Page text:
On March 24, Speaker Paul Ryan declared he would be pulling the American Health Care Act from a House vote that, to Republicans' dismay, lacked the support to pass. Despite GOP control of both congressional chambers, the party remained divided on how much to change Obamacare, and a straight repeal risked too much market and political chaos. Millions of Americans insured under the Affordable Care Act breathed an enormous sigh of relief. Ryan conceded, "We're going to be living with Obamacare for the foreseeable future." Then, two representatives — Tom MacArthur and Mark Meadows — got together and came up with the MacArthur amendment. Meadows and MacArthur's plan struck a devil's deal between ultra-conservatives and moderate Republicans, and it's the reason the AHCA made it through the House and now awaits the Senate vote.
The key provision in the MacArthur amendment gives states the option to "opt out" of Medicaid expansion, which frees them to offer insurance plans not subject to mandated coverage of pre-existing conditions. In other words, MacArthur and Meadows — who are both millionaires, by the way — wanted to make sure that insurance companies were protected from sick (read: expensive) customers. That's quite an approach to health care, honestly, but it may help to remember that MacArthur's partner in crime here, Meadows, is chairman of the House Freedom Caucus.
Can we talk about them for a second? I don't think they get quite the press they deserve.
The House Freedom Caucus comes forged from the ideology of the Tea Party movement, which saw a wave of candidates elected to Congress who were almost as opposed to "regular" Republicans as the Democrats. In the House, a group of nine of these "true" conservatives decided in 2015 that they would form their own lobbying posse, and thus was born the Freedom Caucus. The group now has 36 confirmed members.
I say posse for a reason. This is a group of almost all-male, nearly all-white reps who, if they had their way, would scrap Obamacare in toto and move to a straight free-market insurance model. (The Freedom Caucus has one female and one minority member, each.) There's a kind of yee-haw, I'm-a-tough-guy feel to the bunch, exemplified best by their Senate pal, Ted Cruz.
The Freedom Caucus is responsible for forcing former Speaker John Boehner's retirement, and they're behind multiple calls for government shutdowns if their demands are not met. Those ultimatums include cutting off funding for Planned Parenthood and drastically cutting government spending altogether. (They will make exceptions for the military.) Their renowned refusal to negotiate has earned them the nickname "bomb thrower caucus."
And here's the real gut-punch of the Freedom Caucus: Any Republican wanting to pass legislation has to do business with these guys. With a majority of 241 seats to the Democrats' 194, Republicans cannot afford to lose the votes of the entire posse, especially since it's rumored the group boasts more than just the 36 confirmed members.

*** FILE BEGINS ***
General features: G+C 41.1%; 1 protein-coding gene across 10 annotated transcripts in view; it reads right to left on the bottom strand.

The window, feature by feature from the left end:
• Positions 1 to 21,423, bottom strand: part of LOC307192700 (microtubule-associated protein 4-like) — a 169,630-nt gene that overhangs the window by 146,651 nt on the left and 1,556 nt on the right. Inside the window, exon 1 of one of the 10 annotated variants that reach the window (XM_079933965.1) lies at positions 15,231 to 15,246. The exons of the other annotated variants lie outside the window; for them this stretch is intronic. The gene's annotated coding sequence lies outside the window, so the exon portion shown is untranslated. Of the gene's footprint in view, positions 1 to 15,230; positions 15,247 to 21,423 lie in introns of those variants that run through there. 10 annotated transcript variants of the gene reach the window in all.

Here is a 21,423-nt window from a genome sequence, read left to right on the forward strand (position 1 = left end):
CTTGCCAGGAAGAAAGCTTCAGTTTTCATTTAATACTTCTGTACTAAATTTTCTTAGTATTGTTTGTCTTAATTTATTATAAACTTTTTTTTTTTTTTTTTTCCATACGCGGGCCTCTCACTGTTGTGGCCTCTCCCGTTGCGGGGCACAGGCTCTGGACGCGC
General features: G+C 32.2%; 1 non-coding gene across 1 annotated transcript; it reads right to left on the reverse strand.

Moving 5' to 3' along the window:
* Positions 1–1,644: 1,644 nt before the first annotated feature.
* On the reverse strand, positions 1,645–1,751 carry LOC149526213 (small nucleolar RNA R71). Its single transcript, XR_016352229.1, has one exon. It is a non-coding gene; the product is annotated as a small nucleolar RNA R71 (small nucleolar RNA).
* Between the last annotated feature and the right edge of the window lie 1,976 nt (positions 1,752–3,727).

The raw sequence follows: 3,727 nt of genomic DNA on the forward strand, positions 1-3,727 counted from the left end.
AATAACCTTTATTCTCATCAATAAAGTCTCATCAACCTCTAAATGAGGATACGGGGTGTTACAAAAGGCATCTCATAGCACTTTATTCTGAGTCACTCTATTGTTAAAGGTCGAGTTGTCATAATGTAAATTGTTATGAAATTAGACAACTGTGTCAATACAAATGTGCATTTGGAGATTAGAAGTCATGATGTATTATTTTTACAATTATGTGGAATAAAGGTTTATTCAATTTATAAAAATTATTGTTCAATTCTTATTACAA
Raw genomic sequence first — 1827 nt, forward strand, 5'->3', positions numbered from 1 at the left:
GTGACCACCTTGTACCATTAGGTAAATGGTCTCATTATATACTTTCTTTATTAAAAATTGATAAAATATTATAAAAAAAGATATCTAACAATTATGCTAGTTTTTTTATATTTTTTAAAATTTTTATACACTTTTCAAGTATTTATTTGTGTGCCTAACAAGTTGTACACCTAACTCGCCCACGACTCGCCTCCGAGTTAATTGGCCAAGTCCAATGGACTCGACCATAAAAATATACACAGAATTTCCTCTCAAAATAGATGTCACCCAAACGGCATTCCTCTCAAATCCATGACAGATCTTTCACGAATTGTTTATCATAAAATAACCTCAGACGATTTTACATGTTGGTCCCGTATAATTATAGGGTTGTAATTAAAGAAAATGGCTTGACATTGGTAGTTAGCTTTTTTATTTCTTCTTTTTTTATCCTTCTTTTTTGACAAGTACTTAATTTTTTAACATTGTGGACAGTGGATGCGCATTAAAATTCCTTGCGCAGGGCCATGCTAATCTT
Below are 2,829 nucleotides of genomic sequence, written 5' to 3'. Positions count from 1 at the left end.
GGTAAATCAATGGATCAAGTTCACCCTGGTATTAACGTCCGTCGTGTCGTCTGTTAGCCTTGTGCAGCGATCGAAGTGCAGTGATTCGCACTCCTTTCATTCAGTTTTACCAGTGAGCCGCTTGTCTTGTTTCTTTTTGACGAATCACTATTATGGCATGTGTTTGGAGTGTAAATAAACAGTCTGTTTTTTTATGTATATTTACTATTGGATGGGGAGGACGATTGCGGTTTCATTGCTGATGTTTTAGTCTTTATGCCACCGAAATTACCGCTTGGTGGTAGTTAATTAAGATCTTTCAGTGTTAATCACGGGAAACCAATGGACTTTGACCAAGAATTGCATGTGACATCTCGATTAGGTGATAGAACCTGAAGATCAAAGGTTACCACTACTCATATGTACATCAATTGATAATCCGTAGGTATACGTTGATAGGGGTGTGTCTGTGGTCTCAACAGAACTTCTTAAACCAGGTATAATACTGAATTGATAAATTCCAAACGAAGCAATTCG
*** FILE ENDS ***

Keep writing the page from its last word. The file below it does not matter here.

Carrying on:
So Rep. MacArthur decided business with them he would do. MacArthur represents New Jersey, and was elected leader of another Republican House caucus, the Tuesday Group. (I think of Mr. Rogers every single time I read, write, or think "Tuesday Group." Now you can, too.) The Tuesday Group (cardigans! trolleys!) is a centrist body of about 170 representatives.
MacArthur met with Meadows, and the two came up with the MacArthur Amendment, which as mentioned above, relieves insurance companies of the burden of providing coverage for anyone who may, you know, really need it. Since the amendment appeased the Freedom Caucus (by moving more toward a free market), Ryan had the votes he needed. And so passed the AHCA, celebrated by a massive white dude press conference and, allegedly, truckloads of beer.
In fairness to the Tuesday Group (and Mr. Rogers!), MacArthur is taking some serious heat for his wheeling and dealing with the Freedom Caucus. "You are going to make us lose our majority," seethed a fellow representative, according to Politico. Some of the Tuesday Group members are considering removing MacArthur from his leadership position. Many of them were angry about the loosened protection for people with pre-existing conditions. Twenty moderate Republicans ended up voting "no" on the AHCA, purportedly because of the changes made by the Freedom Caucus.
MacArthur also just faced the music at a town hall with his constituents, most of whom seem incredibly angry at his role in passing the AHCA. For his own part, MacArthur really doesn't seem all that aware of how this legislation will hurt millions of Americans, and in particular, women. It makes one wonder: How might things have been different if women — seriously, even one woman — were involved in the Republican negotiations about health care?
We'll never know. Meadows and MacArthur passed their AHCA amendment, and now the legislation will be taken up by the Senate. Thankfully, the upper chamber has demonstrated some of that maturity it's reputed to have, with members indicating they're not big fans of this proposal.
So, here's a suggestion for the Senate: Make sure there's diverse representation present when you sit down to craft your own version of the AHCA.